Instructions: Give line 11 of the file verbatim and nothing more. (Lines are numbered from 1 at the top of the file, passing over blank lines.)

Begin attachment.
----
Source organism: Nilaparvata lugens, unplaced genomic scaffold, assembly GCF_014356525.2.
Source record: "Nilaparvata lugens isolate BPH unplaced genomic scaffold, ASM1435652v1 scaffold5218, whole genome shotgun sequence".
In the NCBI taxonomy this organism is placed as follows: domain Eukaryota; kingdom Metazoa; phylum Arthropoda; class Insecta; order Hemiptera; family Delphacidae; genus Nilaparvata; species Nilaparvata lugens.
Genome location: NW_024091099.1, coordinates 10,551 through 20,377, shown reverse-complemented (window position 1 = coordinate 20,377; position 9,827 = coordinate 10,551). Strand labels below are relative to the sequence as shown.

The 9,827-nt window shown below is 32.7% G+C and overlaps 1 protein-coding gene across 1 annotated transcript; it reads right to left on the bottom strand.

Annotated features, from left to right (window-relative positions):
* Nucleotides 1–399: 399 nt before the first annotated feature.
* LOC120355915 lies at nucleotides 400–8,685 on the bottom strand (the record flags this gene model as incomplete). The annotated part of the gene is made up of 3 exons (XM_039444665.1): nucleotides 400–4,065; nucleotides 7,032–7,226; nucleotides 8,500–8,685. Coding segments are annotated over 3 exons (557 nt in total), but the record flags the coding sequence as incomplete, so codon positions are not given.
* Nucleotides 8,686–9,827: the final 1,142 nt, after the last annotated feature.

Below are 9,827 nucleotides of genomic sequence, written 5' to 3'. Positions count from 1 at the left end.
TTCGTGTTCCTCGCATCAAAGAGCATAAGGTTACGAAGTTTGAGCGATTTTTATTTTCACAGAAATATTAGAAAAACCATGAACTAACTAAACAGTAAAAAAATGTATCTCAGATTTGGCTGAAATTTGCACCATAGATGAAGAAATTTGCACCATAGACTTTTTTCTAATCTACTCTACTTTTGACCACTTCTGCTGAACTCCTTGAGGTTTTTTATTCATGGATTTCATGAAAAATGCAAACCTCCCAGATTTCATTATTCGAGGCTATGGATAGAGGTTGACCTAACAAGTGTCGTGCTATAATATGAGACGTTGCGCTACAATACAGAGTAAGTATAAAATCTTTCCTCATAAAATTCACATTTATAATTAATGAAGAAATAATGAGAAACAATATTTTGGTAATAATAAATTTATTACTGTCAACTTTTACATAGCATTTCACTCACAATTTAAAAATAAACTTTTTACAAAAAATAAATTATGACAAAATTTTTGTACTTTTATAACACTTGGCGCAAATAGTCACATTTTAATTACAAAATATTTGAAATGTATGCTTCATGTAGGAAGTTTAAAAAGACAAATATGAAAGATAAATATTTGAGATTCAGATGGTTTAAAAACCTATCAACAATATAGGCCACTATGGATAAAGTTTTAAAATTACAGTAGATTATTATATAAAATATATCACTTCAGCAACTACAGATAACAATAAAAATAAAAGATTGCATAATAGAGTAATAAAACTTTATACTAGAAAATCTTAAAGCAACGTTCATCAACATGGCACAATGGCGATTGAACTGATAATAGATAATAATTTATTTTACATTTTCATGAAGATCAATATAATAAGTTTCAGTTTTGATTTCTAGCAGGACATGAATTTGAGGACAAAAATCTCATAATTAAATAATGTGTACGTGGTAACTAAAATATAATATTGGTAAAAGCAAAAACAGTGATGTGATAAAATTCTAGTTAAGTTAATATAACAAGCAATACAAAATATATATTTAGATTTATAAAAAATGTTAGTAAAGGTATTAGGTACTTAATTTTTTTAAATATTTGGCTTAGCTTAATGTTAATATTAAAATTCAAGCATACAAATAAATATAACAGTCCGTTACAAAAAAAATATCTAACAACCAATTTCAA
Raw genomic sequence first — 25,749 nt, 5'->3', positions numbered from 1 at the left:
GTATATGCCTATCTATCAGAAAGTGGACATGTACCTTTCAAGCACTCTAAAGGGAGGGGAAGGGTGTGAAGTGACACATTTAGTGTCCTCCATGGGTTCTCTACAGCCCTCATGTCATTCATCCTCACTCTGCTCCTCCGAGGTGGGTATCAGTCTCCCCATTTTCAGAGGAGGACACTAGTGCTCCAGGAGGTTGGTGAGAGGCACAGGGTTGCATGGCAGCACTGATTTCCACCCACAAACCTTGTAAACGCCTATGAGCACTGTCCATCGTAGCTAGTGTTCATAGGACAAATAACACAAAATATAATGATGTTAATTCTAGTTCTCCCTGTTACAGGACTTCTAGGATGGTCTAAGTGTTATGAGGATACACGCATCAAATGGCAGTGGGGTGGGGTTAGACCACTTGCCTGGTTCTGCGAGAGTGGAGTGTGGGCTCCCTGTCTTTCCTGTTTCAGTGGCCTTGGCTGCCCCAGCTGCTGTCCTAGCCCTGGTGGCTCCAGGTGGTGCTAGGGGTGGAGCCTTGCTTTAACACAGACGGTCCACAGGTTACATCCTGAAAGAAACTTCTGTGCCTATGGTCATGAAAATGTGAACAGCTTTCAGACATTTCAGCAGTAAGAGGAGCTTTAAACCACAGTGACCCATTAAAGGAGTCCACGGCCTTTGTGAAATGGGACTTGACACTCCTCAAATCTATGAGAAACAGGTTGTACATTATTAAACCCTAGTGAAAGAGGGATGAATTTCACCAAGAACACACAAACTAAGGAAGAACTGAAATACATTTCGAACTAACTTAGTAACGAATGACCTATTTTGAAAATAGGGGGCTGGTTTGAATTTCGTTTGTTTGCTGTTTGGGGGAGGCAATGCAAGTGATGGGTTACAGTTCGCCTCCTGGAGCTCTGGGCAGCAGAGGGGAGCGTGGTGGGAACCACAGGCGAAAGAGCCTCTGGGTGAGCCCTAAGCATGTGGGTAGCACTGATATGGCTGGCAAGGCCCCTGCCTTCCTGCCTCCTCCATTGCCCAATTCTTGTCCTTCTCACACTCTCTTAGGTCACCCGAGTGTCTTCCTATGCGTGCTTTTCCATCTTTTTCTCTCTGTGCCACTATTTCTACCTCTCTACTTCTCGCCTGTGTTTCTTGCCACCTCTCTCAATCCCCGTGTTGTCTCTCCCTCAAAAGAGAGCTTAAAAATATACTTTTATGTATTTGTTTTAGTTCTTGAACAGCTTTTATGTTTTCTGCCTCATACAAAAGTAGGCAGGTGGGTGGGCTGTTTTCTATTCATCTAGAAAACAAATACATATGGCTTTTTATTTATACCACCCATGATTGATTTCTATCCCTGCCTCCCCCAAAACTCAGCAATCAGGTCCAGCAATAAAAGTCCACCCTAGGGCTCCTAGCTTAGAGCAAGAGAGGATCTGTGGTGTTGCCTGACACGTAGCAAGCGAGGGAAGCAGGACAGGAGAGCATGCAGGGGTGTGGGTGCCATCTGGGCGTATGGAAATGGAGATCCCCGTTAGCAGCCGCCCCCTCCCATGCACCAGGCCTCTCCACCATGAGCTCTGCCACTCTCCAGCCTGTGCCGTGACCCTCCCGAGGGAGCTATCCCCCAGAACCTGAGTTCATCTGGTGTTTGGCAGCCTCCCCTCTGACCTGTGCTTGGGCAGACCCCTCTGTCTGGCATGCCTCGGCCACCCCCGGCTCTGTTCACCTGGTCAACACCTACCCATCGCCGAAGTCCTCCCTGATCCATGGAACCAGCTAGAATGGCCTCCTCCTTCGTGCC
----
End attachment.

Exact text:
TTCGTGTTCCTCGCATCAAAGAGCATAAGGTTACGAAGTTTGAGCGATTTTTATTTTCACAGAAATATTAGAAAAACCATGAACTAACTAAACAGTAAAAAAATGTATCTCAGATTTGGCTGAAATTTGCACCATAGATGAAGAAATTTGCACCATAGACTTTTTTCTAATCTACTCTACTTTTGACCACTTCTGCTGAACTCCTTGAGGTTTTTTATTCATGGATTTCATGAAAAATGCAAACCTCCCAGATTTCATTATTCGAGGCTATGGATAGAGGTTGACCTAACAAGTGTCGTGCTATAATATGAGACGTTGCGCTACAATACAGAGTAAGTATAAAATCTTTCCTCATAAAATTCACATTTATAATTAATGAAGAAATAATGAGAAACAATATTTTGGTAATAATAAATTTATTACTGTCAACTTTTACATAGCATTTCACTCACAATTTAAAAATAAACTTTTTACAAAAAATAAATTATGACAAAATTTTTGTACTTTTATAACACTTGGCGCAAATAGTCACATTTTAATTACAAAATATTTGAAATGTATGCTTCATGTAGGAAGTTTAAAAAGACAAATATGAAAGATAAATATTTGAGATTCAGATGGTTTAAAAACCTATCAACAATATAGGCCACTATGGATAAAGTTTTAAAATTACAGTAGATTATTATATAAAATATATCACTTCAGCAACTACAGATAACAATAAAAATAAAAGATTGCATAATAGAGTAATAAAACTTTATACTAGAAAATCTTAAAGCAACGTTCATCAACATGGCACAATGGCGATTGAACTGATAATAGATAATAATTTATTTTACATTTTCATGAAGATCAATATAATAAGTTTCAGTTTTGATTTCTAGCAGGACATGAATTTGAGGACAAAAATCTCATAATTAAATAATGTGTACGTGGTAACTAAAATATAATATTGGTAAAAGCAAAAACAGTGATGTGATAAAATTCTAGTTAAGTTAATATAACAAGCAATACAAAATATATATTTAGATTTATAAAAAATGTTAGTAAAGGTATTAGGTACTTAATTTTTTTAAATATTTGGCTTAGCTTAATGTTAATATTAAAATTCAAGCATACAAATAAATATAACAGTCCGTTACAAAAAAAATATCTAACAACCAATTTCAA